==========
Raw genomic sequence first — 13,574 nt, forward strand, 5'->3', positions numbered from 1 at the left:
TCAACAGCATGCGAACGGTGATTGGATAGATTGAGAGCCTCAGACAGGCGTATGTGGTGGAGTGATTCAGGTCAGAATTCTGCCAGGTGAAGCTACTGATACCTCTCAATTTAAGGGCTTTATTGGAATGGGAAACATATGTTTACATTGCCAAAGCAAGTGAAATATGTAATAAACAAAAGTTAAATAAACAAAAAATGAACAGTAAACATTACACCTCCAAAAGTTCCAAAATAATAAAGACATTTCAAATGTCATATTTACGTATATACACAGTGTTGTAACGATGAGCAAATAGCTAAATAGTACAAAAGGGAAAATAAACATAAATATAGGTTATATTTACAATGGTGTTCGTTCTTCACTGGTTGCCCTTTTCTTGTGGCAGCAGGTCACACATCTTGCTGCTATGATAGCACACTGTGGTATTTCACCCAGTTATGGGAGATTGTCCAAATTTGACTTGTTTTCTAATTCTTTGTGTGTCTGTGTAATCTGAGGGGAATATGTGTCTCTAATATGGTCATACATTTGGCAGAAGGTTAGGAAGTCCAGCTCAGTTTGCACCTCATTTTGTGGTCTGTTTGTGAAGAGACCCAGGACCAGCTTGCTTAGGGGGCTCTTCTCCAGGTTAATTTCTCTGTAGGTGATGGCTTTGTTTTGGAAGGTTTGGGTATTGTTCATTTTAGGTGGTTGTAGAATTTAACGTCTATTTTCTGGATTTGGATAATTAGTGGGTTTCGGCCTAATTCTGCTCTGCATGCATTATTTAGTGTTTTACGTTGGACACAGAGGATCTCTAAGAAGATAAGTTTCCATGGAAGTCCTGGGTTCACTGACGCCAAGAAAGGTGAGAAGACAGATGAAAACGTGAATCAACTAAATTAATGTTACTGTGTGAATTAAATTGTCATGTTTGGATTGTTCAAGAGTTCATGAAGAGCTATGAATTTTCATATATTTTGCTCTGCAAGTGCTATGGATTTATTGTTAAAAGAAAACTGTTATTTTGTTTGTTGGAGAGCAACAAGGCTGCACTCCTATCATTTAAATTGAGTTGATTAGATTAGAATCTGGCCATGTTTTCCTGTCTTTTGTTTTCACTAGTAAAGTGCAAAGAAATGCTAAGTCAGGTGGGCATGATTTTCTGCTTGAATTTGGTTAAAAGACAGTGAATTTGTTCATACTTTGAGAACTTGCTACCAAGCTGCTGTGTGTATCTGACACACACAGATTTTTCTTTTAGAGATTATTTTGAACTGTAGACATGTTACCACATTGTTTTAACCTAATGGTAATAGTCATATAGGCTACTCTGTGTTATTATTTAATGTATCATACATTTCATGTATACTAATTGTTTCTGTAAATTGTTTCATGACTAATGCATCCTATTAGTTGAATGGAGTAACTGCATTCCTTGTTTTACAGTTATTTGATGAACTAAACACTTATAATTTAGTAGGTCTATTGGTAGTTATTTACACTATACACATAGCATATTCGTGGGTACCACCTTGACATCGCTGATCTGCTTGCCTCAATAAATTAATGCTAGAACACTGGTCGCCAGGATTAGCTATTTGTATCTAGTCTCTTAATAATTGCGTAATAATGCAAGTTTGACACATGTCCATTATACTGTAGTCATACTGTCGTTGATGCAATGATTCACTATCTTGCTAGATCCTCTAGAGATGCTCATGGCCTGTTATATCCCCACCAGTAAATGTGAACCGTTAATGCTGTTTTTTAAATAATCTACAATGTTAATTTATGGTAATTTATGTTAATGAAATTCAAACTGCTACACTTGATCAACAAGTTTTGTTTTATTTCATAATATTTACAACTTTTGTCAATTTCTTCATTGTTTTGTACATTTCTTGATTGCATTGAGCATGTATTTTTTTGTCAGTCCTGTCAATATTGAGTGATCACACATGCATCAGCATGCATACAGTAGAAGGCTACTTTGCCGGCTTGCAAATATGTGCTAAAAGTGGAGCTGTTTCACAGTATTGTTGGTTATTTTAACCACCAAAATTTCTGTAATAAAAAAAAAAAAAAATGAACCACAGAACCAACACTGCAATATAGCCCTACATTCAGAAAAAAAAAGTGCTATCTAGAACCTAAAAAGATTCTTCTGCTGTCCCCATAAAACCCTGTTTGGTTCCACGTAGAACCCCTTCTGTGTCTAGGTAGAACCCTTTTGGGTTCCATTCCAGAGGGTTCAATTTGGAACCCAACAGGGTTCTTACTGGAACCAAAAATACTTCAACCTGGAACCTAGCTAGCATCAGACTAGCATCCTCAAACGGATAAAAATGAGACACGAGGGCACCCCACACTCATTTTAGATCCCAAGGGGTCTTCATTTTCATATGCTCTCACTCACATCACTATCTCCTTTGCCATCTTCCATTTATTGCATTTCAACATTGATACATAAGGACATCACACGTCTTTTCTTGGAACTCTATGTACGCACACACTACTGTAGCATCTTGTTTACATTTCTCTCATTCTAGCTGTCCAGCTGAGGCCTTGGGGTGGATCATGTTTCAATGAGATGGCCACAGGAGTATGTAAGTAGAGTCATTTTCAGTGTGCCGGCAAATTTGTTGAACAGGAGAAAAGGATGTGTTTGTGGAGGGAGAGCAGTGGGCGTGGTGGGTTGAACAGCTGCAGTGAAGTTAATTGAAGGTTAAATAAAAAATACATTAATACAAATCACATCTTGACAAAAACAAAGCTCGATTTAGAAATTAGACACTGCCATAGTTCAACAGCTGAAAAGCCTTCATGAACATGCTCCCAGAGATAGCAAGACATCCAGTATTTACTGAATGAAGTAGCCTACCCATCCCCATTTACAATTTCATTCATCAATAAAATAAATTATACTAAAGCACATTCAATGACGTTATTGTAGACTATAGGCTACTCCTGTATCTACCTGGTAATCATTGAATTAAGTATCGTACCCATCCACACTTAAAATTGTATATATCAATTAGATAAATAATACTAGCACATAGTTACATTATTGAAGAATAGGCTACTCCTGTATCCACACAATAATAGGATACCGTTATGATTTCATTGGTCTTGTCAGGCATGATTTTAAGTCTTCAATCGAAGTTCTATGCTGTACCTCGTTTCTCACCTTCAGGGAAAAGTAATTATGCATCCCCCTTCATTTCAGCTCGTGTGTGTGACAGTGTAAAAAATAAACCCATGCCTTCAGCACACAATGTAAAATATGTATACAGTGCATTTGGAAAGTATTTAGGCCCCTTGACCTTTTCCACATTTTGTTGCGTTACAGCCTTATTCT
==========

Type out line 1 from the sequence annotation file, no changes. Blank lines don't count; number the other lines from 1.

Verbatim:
Raw genomic sequence first — 13,574 nt, forward strand, 5'->3', positions numbered from 1 at the left: